Tuesday, 15 May 2018

Różycki - Eros and Psyche (Warsaw, 2017)


Ludomir Różycki - Eros and Psyche 


Polish National Opera, 2017 

Grzegorz Nowak, Barbara Wysocka, Joanna Freszel, Wanda Franek, Anna Bernacka, Aleksandra Orłowska-Jabłońska, Mikołaj Zalasiński, Tadeusz Szlenkier, Wojtek Gierlach, Adam Kruszewski, Grzegorz Szostak, Mateusz Zajdel 

OperaVision - April 2018 

The Polish composer Ludomir Różycki is not a well-known name, but certainly comes from a musical background and early twentieth century associations that I personally find interesting. Różycki studied under Humperdinck in Berlin and was schooled in the style of Wagner and Strauss and went on to form the Young Poland association of composers with connections to the Russian Group of Five movement formed by Russian composers including Mussorgsky, Borodin and Rimsky-Korsakov, with the aim of establishing a new national music identity for Poland. Inevitably, to judge by Eros and Psyche - which we are fortunate to be able to see performed thanks to OperaVision - those late-romantic influences show in the classic mythological subject of Jerzy Żuławski's libretto and the epic musical treatment applied to it. 

Żuławski's adaptation of the Cupid & Psyche myth certainly presents all the opportunities for an expanded and rich musical treatment. The ancient basis of the story is an epic tale of forbidden love that transcends time and overcomes great obstacles. It's a price Psyche has to pay for falling in love and looking on the face of an immortal god, Cupid or Eros, who has been secretly visiting her. Cupid's orders were to use his dart to make Psyche fall in love with a monstrous creature for presuming her beauty to be an equal of Venus, but these darts have been known to go astray and both she and Eros fall under a spell of this forbidden love and are punished for it, condemned to wander the earth (and the underworld) eternally. 


In Żuławski's version of the story, that wandering takes Psyche to a number of famous historical ages, from the Golden Age of Arcadia, to imperial Rome, to early Christianity in a monastery in Spain, through the French revolution and into the present day. It's a treatment and a structure that provides a number of serious obstacles to Psyche, who is visited by Eros in different guises in each of these situations, and it provides Różycki with a variety of colours to work with, as well as the opportunity to push the romantic tone of the music into epic levels. The tone is inevitably Straussian, with mythological correspondences with Daphne, Die Liebe der Danae and of course, Ariadne auf Naxos

And it would appear to be from Ariadne auf Naxos that director Barbara Wysocka takes her inspiration for the staging of this 2017 production of Eros and Psyche at the Teatr Wielki, 100 years after its premiere in Wroclaw. Różycki and Żuławski's version of the story is a relatively straightforward telling of myth that has none of the framing and self-referential dramatic and operatic narrative complexities of Strauss and Hofmannsthal's treatment of Ariadne auf Naxos. Wysocka however chooses to frames this opera's story of Psyche's wanderings through time as that of an actress working on a number of period film productions. It's a reasonable way to make the mythological story modern and contemporary, but it has to be said that it doesn't appear to bring anything unexpected out of the work and may indeed even confuse matters somewhat.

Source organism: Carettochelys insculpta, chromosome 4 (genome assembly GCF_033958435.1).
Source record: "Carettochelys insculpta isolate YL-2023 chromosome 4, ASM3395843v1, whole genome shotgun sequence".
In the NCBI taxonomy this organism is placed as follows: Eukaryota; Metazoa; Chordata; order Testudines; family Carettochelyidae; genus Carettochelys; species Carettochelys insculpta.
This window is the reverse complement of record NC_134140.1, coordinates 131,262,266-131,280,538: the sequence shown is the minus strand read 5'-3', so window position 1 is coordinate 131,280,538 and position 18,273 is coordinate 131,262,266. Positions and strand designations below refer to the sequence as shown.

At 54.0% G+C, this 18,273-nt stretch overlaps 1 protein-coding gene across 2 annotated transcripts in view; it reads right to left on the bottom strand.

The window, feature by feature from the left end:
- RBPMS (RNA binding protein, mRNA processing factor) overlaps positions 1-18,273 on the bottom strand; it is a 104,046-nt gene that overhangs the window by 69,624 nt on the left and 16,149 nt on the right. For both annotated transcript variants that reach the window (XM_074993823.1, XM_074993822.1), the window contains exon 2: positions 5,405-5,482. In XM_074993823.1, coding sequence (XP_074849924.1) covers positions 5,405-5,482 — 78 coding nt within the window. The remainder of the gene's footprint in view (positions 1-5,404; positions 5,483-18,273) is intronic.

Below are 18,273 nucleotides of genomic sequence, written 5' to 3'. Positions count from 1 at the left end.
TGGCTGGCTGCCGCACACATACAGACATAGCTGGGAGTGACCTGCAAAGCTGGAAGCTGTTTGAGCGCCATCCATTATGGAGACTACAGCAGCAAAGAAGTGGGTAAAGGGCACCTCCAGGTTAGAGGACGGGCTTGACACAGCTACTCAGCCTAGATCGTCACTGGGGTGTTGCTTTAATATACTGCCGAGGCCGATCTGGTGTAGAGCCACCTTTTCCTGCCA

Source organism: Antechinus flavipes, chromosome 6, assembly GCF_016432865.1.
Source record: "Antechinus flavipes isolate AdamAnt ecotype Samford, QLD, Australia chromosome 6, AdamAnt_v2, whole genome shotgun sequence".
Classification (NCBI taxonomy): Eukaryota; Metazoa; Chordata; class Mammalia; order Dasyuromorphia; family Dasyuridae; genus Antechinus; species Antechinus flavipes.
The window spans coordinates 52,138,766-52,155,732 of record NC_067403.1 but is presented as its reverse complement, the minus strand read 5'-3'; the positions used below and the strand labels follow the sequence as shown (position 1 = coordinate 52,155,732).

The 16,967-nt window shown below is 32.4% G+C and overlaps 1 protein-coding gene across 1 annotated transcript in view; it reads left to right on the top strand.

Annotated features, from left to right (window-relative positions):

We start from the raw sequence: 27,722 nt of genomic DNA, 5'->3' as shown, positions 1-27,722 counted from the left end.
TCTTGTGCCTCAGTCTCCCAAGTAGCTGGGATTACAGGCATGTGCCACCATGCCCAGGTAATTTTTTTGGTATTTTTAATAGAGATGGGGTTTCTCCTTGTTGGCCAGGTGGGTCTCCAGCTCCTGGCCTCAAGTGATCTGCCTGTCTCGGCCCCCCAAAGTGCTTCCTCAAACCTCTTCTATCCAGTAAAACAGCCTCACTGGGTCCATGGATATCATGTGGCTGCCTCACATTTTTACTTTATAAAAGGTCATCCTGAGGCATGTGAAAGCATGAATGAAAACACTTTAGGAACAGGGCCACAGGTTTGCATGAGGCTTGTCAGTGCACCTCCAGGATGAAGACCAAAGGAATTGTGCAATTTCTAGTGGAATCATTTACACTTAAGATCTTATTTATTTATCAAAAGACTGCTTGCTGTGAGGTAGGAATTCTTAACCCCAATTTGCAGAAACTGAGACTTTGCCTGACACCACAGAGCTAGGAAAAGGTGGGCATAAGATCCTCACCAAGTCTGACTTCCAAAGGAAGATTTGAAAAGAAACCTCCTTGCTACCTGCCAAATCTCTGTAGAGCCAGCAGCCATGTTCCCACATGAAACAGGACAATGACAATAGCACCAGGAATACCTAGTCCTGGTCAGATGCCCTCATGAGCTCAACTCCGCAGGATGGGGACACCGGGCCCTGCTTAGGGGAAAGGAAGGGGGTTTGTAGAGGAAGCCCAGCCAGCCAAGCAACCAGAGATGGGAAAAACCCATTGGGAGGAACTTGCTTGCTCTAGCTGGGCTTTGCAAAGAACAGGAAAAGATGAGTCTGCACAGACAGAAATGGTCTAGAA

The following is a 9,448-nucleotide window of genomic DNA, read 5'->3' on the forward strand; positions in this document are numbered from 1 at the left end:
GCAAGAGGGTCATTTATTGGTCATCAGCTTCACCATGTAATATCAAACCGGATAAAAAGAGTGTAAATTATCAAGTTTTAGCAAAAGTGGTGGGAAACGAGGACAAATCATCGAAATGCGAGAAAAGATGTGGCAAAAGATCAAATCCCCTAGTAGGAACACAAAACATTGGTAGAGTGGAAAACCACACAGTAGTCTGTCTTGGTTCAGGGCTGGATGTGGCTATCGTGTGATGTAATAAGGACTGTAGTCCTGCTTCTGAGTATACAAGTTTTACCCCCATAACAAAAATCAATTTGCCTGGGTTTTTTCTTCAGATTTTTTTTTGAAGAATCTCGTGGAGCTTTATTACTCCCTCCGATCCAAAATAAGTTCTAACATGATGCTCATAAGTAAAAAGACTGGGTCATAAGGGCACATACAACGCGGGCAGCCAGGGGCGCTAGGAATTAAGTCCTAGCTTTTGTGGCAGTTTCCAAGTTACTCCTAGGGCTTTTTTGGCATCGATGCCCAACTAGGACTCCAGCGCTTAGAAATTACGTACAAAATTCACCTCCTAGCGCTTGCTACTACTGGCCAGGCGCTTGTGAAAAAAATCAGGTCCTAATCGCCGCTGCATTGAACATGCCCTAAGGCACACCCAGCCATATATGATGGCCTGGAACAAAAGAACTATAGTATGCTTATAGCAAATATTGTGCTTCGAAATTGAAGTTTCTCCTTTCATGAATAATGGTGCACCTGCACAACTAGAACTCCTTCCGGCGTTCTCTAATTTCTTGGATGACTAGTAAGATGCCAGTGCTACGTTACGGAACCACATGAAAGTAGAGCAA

What it does highlight is that the music is indeed beautifully composed and scored for each dramatic situation like a movie soundtrack. The first appearance of Eros on the set, emerging out of the darkness to meet Psyche waiting in anticipation, is lushly and scored with a romantic surge. Each of the mini movies are given titles (Rome, Under the Cross, With Blood etc.) the titles and Falconetti Joan of Arc-like close-ups of Psyche accompanied by sweeping musical introductions. Conducted by Grzegorz Nowak, the music is a treat for anyone who likes their late and post-romantic indulgent Strauss or Rimsky-Korsakov orchestrations, and it's wonderful to hear another Polish composer other than Szymanowski working in this register. 
 

Lived through the movies, this undoubtedly helps maintain the larger-than-life character of the mythological romance between Eros and Psyche that is otherwise abandoned in the production, and it retains all the colour of the periods and locations. It's perhaps a bit too busy with extras and camera crews cluttering the stage as well, adding a layer of remove that the opera doesn't really need, and it may even detract from the character of the work as well. Psyche's journey and her encounter with Eros in various guises in different eras (with Blaks the farmhand who has been condemned alongside her for disturbing the meeting between the illicit lovers also present) raises questions of decadent living (Rome), sin (The Cross) and compassion (Paris) are also considered perhaps as necessary stages in her journey to redemption. 

On the other hand if 'Psyche' gains awareness of such matters through the movies she plays the lead role in, then that element isn't entirely lost in the 2017 production. Nor is it lost in how it is covered in the direction or the musical and singing performances. Joanna Freszel is very much centre stage as Psyche and the role is not without its challenges (if not quite at the Richard Strauss level of demands), and she gives an engaging and note-perfect performance throughout, her voice having a lovely character and timbre. The high tenor role of Eros is almost Mozartian by comparison and tests the tenor's ability to hold it steady but Tadeusz Szlenkier certainly brings a lyrical sweetness to the role. There are good supporting performances from the remainder of the cast, particularly from Anna Bernacka as Hagne (et al) and from Mikołaj Zalasiński as Blaks. 

Links: Polish National Opera, OperaVision